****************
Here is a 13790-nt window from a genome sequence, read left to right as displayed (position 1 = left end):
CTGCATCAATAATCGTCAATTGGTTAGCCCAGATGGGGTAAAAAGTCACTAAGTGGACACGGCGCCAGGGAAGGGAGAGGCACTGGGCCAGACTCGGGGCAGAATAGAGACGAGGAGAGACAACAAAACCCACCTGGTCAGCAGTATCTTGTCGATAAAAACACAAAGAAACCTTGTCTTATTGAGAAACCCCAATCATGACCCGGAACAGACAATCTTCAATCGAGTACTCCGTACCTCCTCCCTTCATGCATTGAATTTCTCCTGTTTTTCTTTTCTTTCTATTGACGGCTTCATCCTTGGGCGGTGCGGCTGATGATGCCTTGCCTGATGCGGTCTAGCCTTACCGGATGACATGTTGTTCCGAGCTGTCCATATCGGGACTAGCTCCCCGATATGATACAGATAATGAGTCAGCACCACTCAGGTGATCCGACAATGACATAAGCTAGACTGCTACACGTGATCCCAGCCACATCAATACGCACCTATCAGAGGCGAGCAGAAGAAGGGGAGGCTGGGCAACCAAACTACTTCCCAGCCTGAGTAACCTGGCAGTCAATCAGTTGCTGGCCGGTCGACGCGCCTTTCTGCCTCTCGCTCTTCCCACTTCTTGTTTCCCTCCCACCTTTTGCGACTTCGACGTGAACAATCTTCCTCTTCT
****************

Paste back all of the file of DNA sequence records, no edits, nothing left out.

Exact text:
Here is a 13790-nt window from a genome sequence, read left to right as displayed (position 1 = left end):
CTGCATCAATAATCGTCAATTGGTTAGCCCAGATGGGGTAAAAAGTCACTAAGTGGACACGGCGCCAGGGAAGGGAGAGGCACTGGGCCAGACTCGGGGCAGAATAGAGACGAGGAGAGACAACAAAACCCACCTGGTCAGCAGTATCTTGTCGATAAAAACACAAAGAAACCTTGTCTTATTGAGAAACCCCAATCATGACCCGGAACAGACAATCTTCAATCGAGTACTCCGTACCTCCTCCCTTCATGCATTGAATTTCTCCTGTTTTTCTTTTCTTTCTATTGACGGCTTCATCCTTGGGCGGTGCGGCTGATGATGCCTTGCCTGATGCGGTCTAGCCTTACCGGATGACATGTTGTTCCGAGCTGTCCATATCGGGACTAGCTCCCCGATATGATACAGATAATGAGTCAGCACCACTCAGGTGATCCGACAATGACATAAGCTAGACTGCTACACGTGATCCCAGCCACATCAATACGCACCTATCAGAGGCGAGCAGAAGAAGGGGAGGCTGGGCAACCAAACTACTTCCCAGCCTGAGTAACCTGGCAGTCAATCAGTTGCTGGCCGGTCGACGCGCCTTTCTGCCTCTCGCTCTTCCCACTTCTTGTTTCCCTCCCACCTTTTGCGACTTCGACGTGAACAATCTTCCTCTTCT